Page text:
Fellowship Around the Table

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At the close of the sermon today we were invited to quickly rewrite our version of Acts 2:42-47.  Here was mine.

You mama teach your babes how to use words,

how to say sorry when you shouted.  

The Spirit of God comes while messy floors, tear stained cheeks turn to you and forgiveness is known. 

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You invite people to gather, to share meals.

nothing worthy of food blogs; rather, a King's feast of a casserole.

Because knowing it's in the giving, the sharing, the showing up, the inviting into your mess so the other feels normal.

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You give not out of obligation or duty, but...

because Jesus the great Host first set His Table Inviting you as a guest. 

So what's yours is mine & mine is yours.

You see Jesus in the cranky co-worker to the bully child, it's why we meet together.

Because we know the hope of the final feast,

the garden turned city--

the place where no more tears spill; but...

Jesus our Lord, our Savior, our great papa God redeems the story, our story. 

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How the Hellenistic World & Present Day View the Table

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Then Jesus said to his host, “When you give a luncheon or dinner, do not invite your friends, your brothers or sisters, your relatives, or your rich neighbors; if you do, they may invite you back and so you will be repaid. But when you give a banquet, invite the poor, the crippled, the lame, the blind, and you will be blessed. Although they cannot repay you, you will be repaid at the resurrection of the righteous.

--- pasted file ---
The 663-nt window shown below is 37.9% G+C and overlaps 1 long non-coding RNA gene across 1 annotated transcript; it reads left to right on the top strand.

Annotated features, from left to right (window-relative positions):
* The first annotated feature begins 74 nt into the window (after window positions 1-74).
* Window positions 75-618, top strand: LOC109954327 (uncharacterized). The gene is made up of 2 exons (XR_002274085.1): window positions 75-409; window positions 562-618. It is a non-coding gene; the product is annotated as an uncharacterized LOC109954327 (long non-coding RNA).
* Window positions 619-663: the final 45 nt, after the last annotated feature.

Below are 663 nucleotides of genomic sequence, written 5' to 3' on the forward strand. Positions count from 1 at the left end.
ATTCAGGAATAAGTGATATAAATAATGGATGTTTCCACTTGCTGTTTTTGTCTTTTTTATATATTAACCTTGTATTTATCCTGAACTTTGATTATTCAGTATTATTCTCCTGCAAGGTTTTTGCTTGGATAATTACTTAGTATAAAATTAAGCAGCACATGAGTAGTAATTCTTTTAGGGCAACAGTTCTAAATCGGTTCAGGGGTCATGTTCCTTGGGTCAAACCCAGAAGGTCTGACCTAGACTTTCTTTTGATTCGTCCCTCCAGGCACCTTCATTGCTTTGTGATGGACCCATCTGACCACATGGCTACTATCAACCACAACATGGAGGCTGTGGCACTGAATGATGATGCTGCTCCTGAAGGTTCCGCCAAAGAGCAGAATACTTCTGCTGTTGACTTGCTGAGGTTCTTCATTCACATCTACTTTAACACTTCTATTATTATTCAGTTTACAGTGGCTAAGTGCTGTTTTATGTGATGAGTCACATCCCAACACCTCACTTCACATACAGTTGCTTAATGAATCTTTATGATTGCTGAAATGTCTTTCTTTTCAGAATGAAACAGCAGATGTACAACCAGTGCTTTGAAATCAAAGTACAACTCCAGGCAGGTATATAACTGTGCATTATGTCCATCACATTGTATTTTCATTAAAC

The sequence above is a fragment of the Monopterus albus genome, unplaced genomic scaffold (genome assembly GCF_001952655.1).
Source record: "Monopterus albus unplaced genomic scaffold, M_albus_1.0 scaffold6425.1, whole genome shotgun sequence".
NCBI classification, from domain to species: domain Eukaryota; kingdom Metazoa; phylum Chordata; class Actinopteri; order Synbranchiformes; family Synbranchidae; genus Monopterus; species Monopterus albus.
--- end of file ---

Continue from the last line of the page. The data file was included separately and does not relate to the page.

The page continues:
These words were spoken in a time when the Jewish people were heavily influenced by the Hellenistic culture, which based a lot of importance on hierarchy and stratification within society.  The way the table was set up in that day revolved around the most important to the least important.  Those who could give to those who could not.   

Ben Witherington III in Making a Meal of It mentions how food categories encoded social events through degrees of hierarchy:  

  1. Inclusion
  2. Exclusion
  3. Boundaries
  4. Transactions across boundaries  

               

So what is Jesus saying? 

He rejects the idea of using meals to reinforce reciprocity cycles and suggests meals be more gracious and less self-serving.  Imagine how counter-culture he was in challenging the very idea of what is considered to be 'table fare.'  

I myself was challenged with this concept; because, what would Jesus say to me, to us?  How in our cultural context do we as Christians replicate the cultural norms of hospitality and bread breaking?  

How do we speak into a culture, not tear it down, but be kingdom driven instead?  How do we mirror after the King's Lovefeast?  How do we take what is good while leaving out that which is ostracizing?  

I believe we live in a day and age, where sustainability is good and valued.  How if you can talk the foodie talk, know that lingo, then clearly you are on the "A" list.  We can watch food competitions and see how food has clearly become something of an other thing.  Good food is more about elitism than together.  We are more worried about impressing our dinner guests with perfection than allowing vulnerability to let loose there. 

Jesus is more concerned that walls and boundaries are being set up.  He speaks time and again against human societal constraints, which inhibit someone seeking the Kingdom of God.  In fact, it's what enrages him at the temple.